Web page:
Tim Tebow, soccer fans and social-media experts

A few weeks ago, I made the following analogy on Twitter - and Kate Brodock of Syracuse University suggested I turn it into a blog post. Soccer fans = Tim Tebow fans = social media experts.

Now, of course there are exceptions to every rule. This doesn't apply to all soccer fans/Tim Tebow fans/social media experts. But here's what I mean:

All three groups are passionate about their topic. The subjects of all three are often marginalized, covered in a overly critical manner or just looked down on by the establishment - be it the sports media establishment in soccer, pro football "experts" with Tebow and traditional media outlets with social media experts.

In turn, all three turn so passionate about their subject, they become almost evangelical. In their eyes, there is nothing bad about soccer, about Tim Tebow, about social media.

If you criticize it, you're not just wrong. You just don't get it. You are a hater. You are a dinosaur. You are an ugly American. You have a closed mind.

In turn, any kind of criticism seems to be delivered softly. "It's not that I hate soccer … yes, Tim Tebow is a winner everywhere he goes … yes, social media is becoming important … " Which also means that any criticism or honest questions or honest debate about the subjects get shouted down in blur of "You just don't get it …"


I'm far more fascinated by the media coverage of Tim Tebow than I am by either soccer or social media. The coverage of him seems to combine the atypical quarterback-angle of a Cam Newton or Donovan McNab, combined with the Great White Hope angle of Doug Flutie, mixed with the intangibles, "He's a winner" angle of Derek Jeter.

But more fascinating is the religion angle.

Tebow's devout, evangelical Christian faith is a major part of who he is, of his popularity and a major part of his coverage. Witness any columnist who criticizes Tebow and how he or she will hedge it with a "This is not about his faith …" and then inevitably there's a response column when he or she answers messages criticizing him for being anti-Christian.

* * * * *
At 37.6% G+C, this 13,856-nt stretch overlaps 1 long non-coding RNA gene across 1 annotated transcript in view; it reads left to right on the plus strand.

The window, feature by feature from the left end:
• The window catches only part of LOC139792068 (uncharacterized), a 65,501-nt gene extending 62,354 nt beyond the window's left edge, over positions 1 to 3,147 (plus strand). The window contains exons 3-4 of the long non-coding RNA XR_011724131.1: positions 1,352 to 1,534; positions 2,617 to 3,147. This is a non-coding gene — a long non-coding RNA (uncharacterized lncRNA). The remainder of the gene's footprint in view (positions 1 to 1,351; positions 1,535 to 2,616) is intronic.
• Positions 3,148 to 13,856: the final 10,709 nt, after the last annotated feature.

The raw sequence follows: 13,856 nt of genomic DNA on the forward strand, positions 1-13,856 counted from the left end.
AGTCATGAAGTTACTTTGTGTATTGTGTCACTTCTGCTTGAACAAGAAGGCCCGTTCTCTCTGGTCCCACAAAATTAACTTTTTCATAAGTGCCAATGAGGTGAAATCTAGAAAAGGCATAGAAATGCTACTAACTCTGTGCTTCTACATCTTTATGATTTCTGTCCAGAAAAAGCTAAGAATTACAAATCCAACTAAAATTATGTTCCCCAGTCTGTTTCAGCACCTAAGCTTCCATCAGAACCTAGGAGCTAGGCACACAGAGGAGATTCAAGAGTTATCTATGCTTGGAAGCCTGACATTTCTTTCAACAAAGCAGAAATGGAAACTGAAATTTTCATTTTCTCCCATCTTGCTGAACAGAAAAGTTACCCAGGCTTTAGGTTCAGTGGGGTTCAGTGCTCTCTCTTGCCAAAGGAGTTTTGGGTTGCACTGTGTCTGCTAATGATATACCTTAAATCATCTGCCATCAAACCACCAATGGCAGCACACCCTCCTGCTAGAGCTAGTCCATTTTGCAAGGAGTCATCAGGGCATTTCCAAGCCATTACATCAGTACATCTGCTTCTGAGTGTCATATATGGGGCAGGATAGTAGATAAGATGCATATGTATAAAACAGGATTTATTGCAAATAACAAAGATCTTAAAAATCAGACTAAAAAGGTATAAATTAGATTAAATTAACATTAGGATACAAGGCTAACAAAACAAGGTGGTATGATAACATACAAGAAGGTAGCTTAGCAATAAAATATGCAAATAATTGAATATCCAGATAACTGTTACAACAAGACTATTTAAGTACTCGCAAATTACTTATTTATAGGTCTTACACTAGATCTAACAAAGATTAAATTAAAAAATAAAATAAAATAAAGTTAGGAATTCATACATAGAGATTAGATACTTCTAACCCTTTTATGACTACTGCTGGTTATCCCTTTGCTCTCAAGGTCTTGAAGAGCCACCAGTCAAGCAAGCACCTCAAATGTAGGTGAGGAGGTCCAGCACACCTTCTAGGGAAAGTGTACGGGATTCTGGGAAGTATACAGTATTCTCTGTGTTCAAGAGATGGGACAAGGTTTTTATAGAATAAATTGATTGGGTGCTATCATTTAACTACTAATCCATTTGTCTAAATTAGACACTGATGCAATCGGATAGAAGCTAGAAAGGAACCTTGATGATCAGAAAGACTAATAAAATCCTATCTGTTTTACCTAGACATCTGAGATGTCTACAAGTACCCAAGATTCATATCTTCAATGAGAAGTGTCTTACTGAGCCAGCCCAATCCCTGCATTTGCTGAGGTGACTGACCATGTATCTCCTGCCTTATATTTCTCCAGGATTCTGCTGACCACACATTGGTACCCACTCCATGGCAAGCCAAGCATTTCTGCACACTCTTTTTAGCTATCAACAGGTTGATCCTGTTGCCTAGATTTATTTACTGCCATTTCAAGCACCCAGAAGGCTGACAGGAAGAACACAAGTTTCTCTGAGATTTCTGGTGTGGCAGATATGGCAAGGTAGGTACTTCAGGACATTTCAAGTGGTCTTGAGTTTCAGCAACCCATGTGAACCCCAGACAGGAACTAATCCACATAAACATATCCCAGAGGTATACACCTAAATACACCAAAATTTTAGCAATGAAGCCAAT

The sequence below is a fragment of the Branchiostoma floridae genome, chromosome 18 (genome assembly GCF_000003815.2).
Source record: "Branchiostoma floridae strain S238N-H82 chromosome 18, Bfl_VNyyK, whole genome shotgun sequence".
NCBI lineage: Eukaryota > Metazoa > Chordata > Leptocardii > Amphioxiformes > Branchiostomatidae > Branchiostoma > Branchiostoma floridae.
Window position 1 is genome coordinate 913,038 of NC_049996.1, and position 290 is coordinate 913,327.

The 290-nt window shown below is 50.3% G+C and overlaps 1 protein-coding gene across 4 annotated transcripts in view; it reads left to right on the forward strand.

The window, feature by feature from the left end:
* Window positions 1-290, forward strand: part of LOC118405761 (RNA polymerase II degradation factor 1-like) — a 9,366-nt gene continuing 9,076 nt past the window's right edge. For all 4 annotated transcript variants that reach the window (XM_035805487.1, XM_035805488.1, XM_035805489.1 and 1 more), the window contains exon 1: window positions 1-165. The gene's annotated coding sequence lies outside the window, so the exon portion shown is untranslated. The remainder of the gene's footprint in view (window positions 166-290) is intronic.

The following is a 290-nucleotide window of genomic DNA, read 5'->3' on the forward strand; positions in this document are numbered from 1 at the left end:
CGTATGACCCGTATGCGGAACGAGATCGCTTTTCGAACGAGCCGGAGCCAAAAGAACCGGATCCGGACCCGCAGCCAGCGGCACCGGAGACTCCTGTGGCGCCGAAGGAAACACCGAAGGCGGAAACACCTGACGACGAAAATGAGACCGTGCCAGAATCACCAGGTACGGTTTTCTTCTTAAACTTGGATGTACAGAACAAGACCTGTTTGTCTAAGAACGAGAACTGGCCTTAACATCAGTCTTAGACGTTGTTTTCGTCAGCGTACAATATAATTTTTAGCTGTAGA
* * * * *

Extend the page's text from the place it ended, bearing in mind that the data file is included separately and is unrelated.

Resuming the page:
I don't subscribe to the persecuted Christian in America storyline that seems to pop up every now and then, especially when some clerk says Happy Holidays instead of Merry Christmas. Let's be honest - to paraphrase a post on sportsjournalists.com, if American religious life was a football game, Christianity would be ahead 59-3 in the fourth quarter and still have the starters in.

But traditional media doesn't do religion well  (a point brought up by Jason McIntyre of The Big Lead on Twitter) - and this is especially true of sports media. Part of it, I think, is the nature of the type of person who becomes a reporter. A reporter has to be, by nature, a skeptic. someone who needs proof, who needs confirmation, who needs to see it to believe it. Faith is the opposite of that. Faith is belief in things unseen. Blessed are they who haven't seen and yet believe, Jesus said to Thomas (the doubter, also my confirmation name. Clearly, there's something to the fact that I picked that name before picking a career in the media).

The skepticism is well deserved. How many public displays of faith have we seen from people using their religion as a cover? The notion of winning a football game because you prayed is hard to fathom (the whole "what if someone on the other team prayed to win, too?" question). And for those of us who believe that you should lock your door and pray in secret where only He can see us, public displays of faith are off-putting - even if genuine and heartfelt.

I've always wondered why so many Tebow fans assume he's being criticized because of his faith. And I'm not talking about specific criticism of his faith, like Jake Cutler's a few weeks ago. I'm talking any criticism of his game. Why do some fans believe that's supposedly motivated by an anti-Christian belief? It's a question I'm genuinely curious about, one I'd love an answer to.

For someone who's been in the spotlight for a long time, Tebow's a bit of a novelty in NFL terms. He's started six games, and he's made all of them fun, must-see events. I'm interested to see how the coverage of Tebow evolves as he becomes more established in the NFL. Will the novelty wear off? Will the reflexive, cliched "He's a winner" storyline morph into a breakdown of the specifics that make him successful? And will Tebow's faith continue to shape the narrative or just a part of it?